What are the lung?

The lungs are the primary organs of the respiratory system in humans. Their function in the respiratory system is to extract oxygen from the atmosphere and transfer it into the bloodstream, and to release carbon dioxide from the bloodstream into the atmosphere, in a process of gas exchange.

Air travels from the trachea, the bronchi, bronchioles, alveolar ducts and alveoli (site of gas exchange).

Each lung is enclosed within a pleural sac which allows the inner and outer walls to slide over each other whilst breathing takes place, without much friction. This sac also divides each lung into sections called lobes. The right lung has three lobes and the left has two.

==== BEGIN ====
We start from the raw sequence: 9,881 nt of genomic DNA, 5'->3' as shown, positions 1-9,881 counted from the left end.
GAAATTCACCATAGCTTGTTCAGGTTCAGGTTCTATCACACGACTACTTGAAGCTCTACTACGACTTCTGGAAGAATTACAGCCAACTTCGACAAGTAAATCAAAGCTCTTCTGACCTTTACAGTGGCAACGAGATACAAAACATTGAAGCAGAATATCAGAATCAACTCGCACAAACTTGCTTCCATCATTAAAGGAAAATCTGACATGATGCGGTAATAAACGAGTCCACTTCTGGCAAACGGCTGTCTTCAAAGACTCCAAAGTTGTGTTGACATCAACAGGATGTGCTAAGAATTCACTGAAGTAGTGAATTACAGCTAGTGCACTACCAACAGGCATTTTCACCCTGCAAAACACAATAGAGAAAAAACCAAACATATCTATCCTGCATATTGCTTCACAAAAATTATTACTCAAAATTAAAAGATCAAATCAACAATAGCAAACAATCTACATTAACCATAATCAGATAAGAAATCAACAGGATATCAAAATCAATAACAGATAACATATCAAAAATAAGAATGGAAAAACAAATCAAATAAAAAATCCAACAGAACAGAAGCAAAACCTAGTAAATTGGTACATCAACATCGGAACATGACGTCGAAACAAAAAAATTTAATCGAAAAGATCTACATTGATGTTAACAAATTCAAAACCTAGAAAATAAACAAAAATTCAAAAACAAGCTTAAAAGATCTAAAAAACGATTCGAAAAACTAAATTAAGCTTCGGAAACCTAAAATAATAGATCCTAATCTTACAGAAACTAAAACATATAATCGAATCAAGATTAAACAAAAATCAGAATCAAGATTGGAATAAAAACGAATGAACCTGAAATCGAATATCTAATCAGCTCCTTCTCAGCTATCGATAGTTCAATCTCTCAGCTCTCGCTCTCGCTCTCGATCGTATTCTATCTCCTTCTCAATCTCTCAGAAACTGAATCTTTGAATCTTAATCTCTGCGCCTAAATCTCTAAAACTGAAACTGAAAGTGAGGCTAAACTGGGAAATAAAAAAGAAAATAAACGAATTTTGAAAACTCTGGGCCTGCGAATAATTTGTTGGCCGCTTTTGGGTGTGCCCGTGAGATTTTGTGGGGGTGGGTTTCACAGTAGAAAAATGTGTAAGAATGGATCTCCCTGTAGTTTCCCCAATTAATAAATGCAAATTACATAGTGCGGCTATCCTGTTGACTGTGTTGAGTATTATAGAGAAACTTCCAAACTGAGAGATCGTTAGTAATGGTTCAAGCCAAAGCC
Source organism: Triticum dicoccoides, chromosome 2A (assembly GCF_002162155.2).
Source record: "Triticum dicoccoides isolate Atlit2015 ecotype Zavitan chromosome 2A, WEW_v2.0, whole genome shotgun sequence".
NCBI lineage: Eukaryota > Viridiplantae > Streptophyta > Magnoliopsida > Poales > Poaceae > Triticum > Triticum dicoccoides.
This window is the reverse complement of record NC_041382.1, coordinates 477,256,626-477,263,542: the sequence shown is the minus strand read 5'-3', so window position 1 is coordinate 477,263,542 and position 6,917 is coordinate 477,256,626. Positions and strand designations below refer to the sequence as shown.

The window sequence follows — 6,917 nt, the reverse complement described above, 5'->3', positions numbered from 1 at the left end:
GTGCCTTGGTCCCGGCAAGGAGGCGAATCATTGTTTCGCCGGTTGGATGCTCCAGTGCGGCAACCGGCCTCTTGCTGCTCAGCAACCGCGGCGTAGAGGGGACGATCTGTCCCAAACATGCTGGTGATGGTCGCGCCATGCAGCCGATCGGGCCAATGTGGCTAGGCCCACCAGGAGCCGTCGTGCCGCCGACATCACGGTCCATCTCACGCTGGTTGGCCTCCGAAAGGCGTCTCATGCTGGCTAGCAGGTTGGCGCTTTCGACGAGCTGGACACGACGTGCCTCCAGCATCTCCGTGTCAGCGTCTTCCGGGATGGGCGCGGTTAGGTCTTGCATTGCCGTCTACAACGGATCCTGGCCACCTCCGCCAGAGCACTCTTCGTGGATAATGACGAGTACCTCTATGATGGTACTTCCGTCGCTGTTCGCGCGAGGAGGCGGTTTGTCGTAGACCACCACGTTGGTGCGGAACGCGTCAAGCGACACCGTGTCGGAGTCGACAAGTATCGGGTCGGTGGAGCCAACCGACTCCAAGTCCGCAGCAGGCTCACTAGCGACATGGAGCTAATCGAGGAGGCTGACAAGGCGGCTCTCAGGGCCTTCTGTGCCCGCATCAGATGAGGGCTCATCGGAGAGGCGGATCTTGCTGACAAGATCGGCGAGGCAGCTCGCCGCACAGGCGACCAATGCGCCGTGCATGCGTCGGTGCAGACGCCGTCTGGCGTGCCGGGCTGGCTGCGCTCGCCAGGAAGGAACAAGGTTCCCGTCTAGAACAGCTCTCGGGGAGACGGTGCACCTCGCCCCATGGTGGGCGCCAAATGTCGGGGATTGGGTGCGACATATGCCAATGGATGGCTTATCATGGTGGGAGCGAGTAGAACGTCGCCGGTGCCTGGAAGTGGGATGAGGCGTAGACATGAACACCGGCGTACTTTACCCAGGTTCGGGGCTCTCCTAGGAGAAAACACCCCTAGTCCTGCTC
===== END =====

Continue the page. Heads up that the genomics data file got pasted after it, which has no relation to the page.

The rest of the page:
What is lung cancer?

Lung cancer is a malignant tumour characterized by uncontrolled cell growth which can spread beyond the lung. The two main types are small-cell lung carcinoma (SCLC) and non-small-cell lung carcinoma (NSCLC).

Lung cancer may be seen on chest radiographs and computed tomography (CT) scans. The diagnosis is confirmed by biopsy which is usually performed by bronchoscopy or CT-guidance.

Common treatments include surgerychemotherapy, and radiotherapy. NSCLC is sometimes treated with surgery, whereas SCLC usually responds better to chemotherapy and radiotherapy.

Who might experience it?

Worldwide, lung cancer is the most common cancer among men in terms of both incidence and mortality, and among women has the third highest incidence, and is second after breast cancer in mortality. Risk factors include:


Adapted from Wikipedia

For more information please visit the CRUK website

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